Tennessee Sod Farm Grows Turf for Local Sports Fields and Golf Courses

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sod farm

Photo by Michael Tedesco

By the Numbers


Though sod isn’t one of the state’s top crops, Tennessee had more than 10,000 acres of sod harvested in 2012, according to the most recent agricultural census data available. The state counted 41 sod farms in 29 counties.

Tri-Turf Sod Farms in Paris produces much of the beautiful grass blanketing many athletic fields and golf courses all over the state. Owned by Henry County Farm Bureau members Jason and Tina Pooler, the West Tennessee farm grows, harvests and installs turf trod by golfers and football, baseball and soccer teams in Tennessee as well as other states. Among the 29 employees on the payroll are their sons, Jacob, 17, and Preston, 13.

Tri-Turf has provided sod for the Tennessee Titans’ practice fields and the baseball fields of the Memphis Redbirds and the Jackson Generals. “At Nissan Stadium, we don’t provide the grass because it’s a specialty grass that we don’t grow,” Jason Pooler says. “But we do the installation for the Titans’ field. On the practice fields, we provide the grass and do the install.”

sod farm

Photo by Michael Tedesco

The farm has built fields for Columbia’s Ridley Sports Complex and the Jackson Sportsplex, as well as at the University of Tennessee at Martin and Mississippi State University. In addition, the sod farm has done several golf courses, including Belle Meade in Nashville, Paris Landing State Park in Buchanan and the Tennessean in Springville.

“We grow and harvest year round as long as Mother Nature isn’t too mean to us,” Pooler says about the farm’s 740 production acres. Warm-season grasses are grown from May 1 until around Oct. 15 and cool-season grasses from Oct. 15 to May 1.

Jason Pooler owns Tri-Turf Sod Farms in Paris. Photo by Michael Tedesco

On the farm, the grass is started as a sprig or bare root. “That’s how we get our grass established in our fields,” Pooler explains. Within 10 to 12 weeks, the sprigs are in sod form and ready to harvest. Sprigging is offered to budget-conscious customers, but most prefer the immediate satisfaction of sod.

At the farm, “We usually disk the ground 6 to 8 inches deep to get application in the soil,” Pooler says. Disking means using an implement to break up the soil in order to more easily work in applicants. Then the ground is made “very, very smooth.” They mow the sod twice a week and fertilize it every 10 to 14 days.

sod farm

Photo by Michael Tedesco

Harvest, delivery and installation are usually completed within a day. “It’s not a product that needs to sit on the shelf,” he says. “We try to lay the sod within 24 hours.”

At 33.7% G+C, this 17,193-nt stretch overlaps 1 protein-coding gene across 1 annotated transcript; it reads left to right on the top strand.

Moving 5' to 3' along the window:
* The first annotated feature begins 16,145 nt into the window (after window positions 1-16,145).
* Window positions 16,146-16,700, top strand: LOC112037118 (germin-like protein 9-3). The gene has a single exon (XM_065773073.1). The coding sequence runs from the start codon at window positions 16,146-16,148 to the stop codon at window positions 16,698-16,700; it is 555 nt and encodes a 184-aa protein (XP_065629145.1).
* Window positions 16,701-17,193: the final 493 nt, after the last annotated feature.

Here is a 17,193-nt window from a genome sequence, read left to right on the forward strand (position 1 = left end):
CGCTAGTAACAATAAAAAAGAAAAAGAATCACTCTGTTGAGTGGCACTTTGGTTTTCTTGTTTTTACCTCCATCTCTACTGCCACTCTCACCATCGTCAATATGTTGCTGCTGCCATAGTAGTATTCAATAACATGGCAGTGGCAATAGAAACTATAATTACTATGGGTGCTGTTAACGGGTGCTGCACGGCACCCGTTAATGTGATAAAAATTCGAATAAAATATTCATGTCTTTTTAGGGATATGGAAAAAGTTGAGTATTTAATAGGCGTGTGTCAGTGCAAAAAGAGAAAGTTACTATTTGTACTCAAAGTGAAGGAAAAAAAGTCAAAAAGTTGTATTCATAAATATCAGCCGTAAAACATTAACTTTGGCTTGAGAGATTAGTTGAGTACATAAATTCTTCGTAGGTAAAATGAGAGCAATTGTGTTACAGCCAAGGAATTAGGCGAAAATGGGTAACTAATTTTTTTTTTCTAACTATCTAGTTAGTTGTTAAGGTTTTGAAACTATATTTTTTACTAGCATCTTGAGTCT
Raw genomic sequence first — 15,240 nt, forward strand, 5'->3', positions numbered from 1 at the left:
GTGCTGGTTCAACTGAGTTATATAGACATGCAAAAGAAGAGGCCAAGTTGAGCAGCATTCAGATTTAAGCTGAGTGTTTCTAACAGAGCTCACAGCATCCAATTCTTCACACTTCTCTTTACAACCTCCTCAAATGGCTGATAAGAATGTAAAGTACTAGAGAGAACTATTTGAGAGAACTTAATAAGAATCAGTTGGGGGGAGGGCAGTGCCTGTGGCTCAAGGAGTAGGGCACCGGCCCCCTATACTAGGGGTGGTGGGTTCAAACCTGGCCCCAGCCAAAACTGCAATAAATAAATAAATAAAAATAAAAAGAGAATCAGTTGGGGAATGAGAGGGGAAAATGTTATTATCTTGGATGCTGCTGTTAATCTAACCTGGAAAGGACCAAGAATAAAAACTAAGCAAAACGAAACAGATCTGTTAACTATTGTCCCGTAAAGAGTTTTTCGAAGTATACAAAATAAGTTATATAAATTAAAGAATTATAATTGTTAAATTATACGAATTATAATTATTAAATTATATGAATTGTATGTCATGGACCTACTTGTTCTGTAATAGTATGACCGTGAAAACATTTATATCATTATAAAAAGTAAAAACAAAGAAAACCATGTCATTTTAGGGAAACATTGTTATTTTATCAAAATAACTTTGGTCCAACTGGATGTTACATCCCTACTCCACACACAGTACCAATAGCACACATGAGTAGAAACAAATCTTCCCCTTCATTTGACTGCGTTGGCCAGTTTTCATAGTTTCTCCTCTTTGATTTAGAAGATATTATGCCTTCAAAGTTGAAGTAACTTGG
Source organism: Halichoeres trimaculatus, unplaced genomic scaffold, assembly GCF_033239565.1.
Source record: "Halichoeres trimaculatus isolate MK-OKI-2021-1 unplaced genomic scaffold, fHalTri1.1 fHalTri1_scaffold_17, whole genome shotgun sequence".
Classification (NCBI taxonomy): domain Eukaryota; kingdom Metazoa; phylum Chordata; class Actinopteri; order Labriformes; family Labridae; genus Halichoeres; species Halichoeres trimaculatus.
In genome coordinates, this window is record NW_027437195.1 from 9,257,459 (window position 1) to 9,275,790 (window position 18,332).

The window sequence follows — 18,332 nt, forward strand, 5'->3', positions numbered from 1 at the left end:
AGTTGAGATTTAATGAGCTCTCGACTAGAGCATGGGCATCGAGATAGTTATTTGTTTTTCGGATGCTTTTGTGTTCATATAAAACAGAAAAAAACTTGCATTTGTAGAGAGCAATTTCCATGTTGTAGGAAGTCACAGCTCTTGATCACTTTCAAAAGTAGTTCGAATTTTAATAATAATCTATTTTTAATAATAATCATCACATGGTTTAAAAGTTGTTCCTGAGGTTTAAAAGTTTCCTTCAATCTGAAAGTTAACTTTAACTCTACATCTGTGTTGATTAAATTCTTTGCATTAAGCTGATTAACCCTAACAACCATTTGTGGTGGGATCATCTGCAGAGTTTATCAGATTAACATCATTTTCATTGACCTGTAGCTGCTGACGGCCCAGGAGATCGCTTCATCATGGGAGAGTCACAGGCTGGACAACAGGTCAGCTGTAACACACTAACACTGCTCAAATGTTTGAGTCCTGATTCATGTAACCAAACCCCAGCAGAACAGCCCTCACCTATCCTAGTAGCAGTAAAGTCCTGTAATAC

Tri-Turf offers 16-by-24-inch and 24-by-48-inch slabs stacked on pallets. The larger sod slabs offer fewer seams, Pooler says. Many golf courses, athletic fields and others request the farm’s huge rolls of sod, 42 inches wide and 130 feet long, resembling a large rolled rug.

Athletic fields are often sodded with Tifway 419 Bermuda, Latitude 36 or HGT Bluegrass because of these grasses’ ability to recover from aggressive use by sports teams. “They re-heal themselves,” Pooler says.

Golf courses use “a little bit of variety,” he says. Zoysia grass is often used on fairways “because of the way they play,” but fescue or bluegrass might be used for tree-shaded roughs. Also, some athletic fields and golf courses request a sand base for the sod as it’s grown. Others prefer that sod be raised in native soil.

sod farm

Photo by Michael Tedesco

“To get the right percentage slope on a football field and baseball field, we use lasers to make sure there are no low spots,” Pooler says. “That way, you’re not going to have pools of water sitting on the field during play. They’ll slope properly.”

Once installed, sod must be watered twice daily for an hour each time. After a week, one hour daily is sufficient. “Usually after a week and a half or two weeks, you can’t pull up the sod because it’s attached,” he says. “Then you just treat it like your normal lawn.”

Turf Time


For its residential, commercial, athletic field and golf customers, Tri-Turf Sod Farms is licensed to grow eight grass varieties: Latitude 36 Bermudagrass, Tifway 419 Bermuda, Tifway II Bermuda, Meyer Zoysia, Geo Zoysia, Blended Fescue, HGT Bluegrass and RTF Fescue. Learn more at triturfsod.com or by calling (800) 643-8873.

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